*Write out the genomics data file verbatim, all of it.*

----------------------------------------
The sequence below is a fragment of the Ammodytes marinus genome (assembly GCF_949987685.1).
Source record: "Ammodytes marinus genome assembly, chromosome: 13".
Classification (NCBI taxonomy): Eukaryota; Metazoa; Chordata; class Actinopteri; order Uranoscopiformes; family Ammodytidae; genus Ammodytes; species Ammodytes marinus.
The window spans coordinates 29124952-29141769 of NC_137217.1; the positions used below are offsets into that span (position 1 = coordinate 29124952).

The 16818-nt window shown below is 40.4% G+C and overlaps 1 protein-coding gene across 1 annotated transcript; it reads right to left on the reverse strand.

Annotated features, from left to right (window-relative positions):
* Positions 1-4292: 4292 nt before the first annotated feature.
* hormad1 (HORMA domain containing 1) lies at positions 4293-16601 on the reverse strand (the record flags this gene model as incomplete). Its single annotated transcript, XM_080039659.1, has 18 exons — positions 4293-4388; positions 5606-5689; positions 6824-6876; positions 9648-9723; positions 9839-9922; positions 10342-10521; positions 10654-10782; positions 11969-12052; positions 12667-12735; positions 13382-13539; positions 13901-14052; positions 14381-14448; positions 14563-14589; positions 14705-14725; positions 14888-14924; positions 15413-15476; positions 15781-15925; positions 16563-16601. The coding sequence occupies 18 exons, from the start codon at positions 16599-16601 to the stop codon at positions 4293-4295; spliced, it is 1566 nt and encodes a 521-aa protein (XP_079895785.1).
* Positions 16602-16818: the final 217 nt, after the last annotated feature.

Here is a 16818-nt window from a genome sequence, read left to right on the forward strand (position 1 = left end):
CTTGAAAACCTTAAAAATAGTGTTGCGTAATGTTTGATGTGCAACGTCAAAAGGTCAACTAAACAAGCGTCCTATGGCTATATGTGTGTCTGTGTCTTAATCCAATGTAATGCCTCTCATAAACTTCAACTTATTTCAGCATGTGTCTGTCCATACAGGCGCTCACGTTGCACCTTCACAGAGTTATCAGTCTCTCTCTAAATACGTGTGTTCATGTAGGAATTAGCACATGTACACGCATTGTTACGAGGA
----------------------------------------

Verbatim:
The sequence below is a fragment of the Ammodytes marinus genome (assembly GCF_949987685.1).
Source record: "Ammodytes marinus genome assembly, chromosome: 13".
Classification (NCBI taxonomy): Eukaryota; Metazoa; Chordata; class Actinopteri; order Uranoscopiformes; family Ammodytidae; genus Ammodytes; species Ammodytes marinus.
The window spans coordinates 29124952-29141769 of NC_137217.1; the positions used below are offsets into that span (position 1 = coordinate 29124952).

The 16818-nt window shown below is 40.4% G+C and overlaps 1 protein-coding gene across 1 annotated transcript; it reads right to left on the reverse strand.

Annotated features, from left to right (window-relative positions):
* Positions 1-4292: 4292 nt before the first annotated feature.
* hormad1 (HORMA domain containing 1) lies at positions 4293-16601 on the reverse strand (the record flags this gene model as incomplete). Its single annotated transcript, XM_080039659.1, has 18 exons — positions 4293-4388; positions 5606-5689; positions 6824-6876; positions 9648-9723; positions 9839-9922; positions 10342-10521; positions 10654-10782; positions 11969-12052; positions 12667-12735; positions 13382-13539; positions 13901-14052; positions 14381-14448; positions 14563-14589; positions 14705-14725; positions 14888-14924; positions 15413-15476; positions 15781-15925; positions 16563-16601. The coding sequence occupies 18 exons, from the start codon at positions 16599-16601 to the stop codon at positions 4293-4295; spliced, it is 1566 nt and encodes a 521-aa protein (XP_079895785.1).
* Positions 16602-16818: the final 217 nt, after the last annotated feature.

Here is a 16818-nt window from a genome sequence, read left to right on the forward strand (position 1 = left end):
CTTGAAAACCTTAAAAATAGTGTTGCGTAATGTTTGATGTGCAACGTCAAAAGGTCAACTAAACAAGCGTCCTATGGCTATATGTGTGTCTGTGTCTTAATCCAATGTAATGCCTCTCATAAACTTCAACTTATTTCAGCATGTGTCTGTCCATACAGGCGCTCACGTTGCACCTTCACAGAGTTATCAGTCTCTCTCTAAATACGTGTGTTCATGTAGGAATTAGCACATGTACACGCATTGTTACGAGGA